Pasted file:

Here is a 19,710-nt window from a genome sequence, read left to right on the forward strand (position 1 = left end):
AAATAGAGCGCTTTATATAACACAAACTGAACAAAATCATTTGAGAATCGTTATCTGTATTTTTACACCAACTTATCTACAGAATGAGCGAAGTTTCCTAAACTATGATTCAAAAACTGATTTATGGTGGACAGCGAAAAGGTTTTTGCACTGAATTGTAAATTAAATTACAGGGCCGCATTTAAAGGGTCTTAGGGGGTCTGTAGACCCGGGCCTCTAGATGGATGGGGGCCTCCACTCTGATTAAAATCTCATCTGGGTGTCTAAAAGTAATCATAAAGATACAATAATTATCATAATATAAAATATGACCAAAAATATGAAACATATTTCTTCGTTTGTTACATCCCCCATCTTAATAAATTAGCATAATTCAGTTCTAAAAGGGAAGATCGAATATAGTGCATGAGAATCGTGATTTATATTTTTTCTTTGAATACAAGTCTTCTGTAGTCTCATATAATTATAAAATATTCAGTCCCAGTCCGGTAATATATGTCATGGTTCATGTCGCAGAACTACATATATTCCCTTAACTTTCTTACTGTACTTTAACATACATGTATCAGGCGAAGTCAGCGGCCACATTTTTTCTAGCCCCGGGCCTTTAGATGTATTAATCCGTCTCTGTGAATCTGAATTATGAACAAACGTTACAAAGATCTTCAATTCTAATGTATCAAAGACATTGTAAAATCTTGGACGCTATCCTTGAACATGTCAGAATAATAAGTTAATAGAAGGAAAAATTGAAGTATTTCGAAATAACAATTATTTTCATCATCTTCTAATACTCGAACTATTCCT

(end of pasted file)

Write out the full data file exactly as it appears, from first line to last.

Here is a 19,710-nt window from a genome sequence, read left to right on the forward strand (position 1 = left end):
AAATAGAGCGCTTTATATAACACAAACTGAACAAAATCATTTGAGAATCGTTATCTGTATTTTTACACCAACTTATCTACAGAATGAGCGAAGTTTCCTAAACTATGATTCAAAAACTGATTTATGGTGGACAGCGAAAAGGTTTTTGCACTGAATTGTAAATTAAATTACAGGGCCGCATTTAAAGGGTCTTAGGGGGTCTGTAGACCCGGGCCTCTAGATGGATGGGGGCCTCCACTCTGATTAAAATCTCATCTGGGTGTCTAAAAGTAATCATAAAGATACAATAATTATCATAATATAAAATATGACCAAAAATATGAAACATATTTCTTCGTTTGTTACATCCCCCATCTTAATAAATTAGCATAATTCAGTTCTAAAAGGGAAGATCGAATATAGTGCATGAGAATCGTGATTTATATTTTTTCTTTGAATACAAGTCTTCTGTAGTCTCATATAATTATAAAATATTCAGTCCCAGTCCGGTAATATATGTCATGGTTCATGTCGCAGAACTACATATATTCCCTTAACTTTCTTACTGTACTTTAACATACATGTATCAGGCGAAGTCAGCGGCCACATTTTTTCTAGCCCCGGGCCTTTAGATGTATTAATCCGTCTCTGTGAATCTGAATTATGAACAAACGTTACAAAGATCTTCAATTCTAATGTATCAAAGACATTGTAAAATCTTGGACGCTATCCTTGAACATGTCAGAATAATAAGTTAATAGAAGGAAAAATTGAAGTATTTCGAAATAACAATTATTTTCATCATCTTCTAATACTCGAACTATTCCT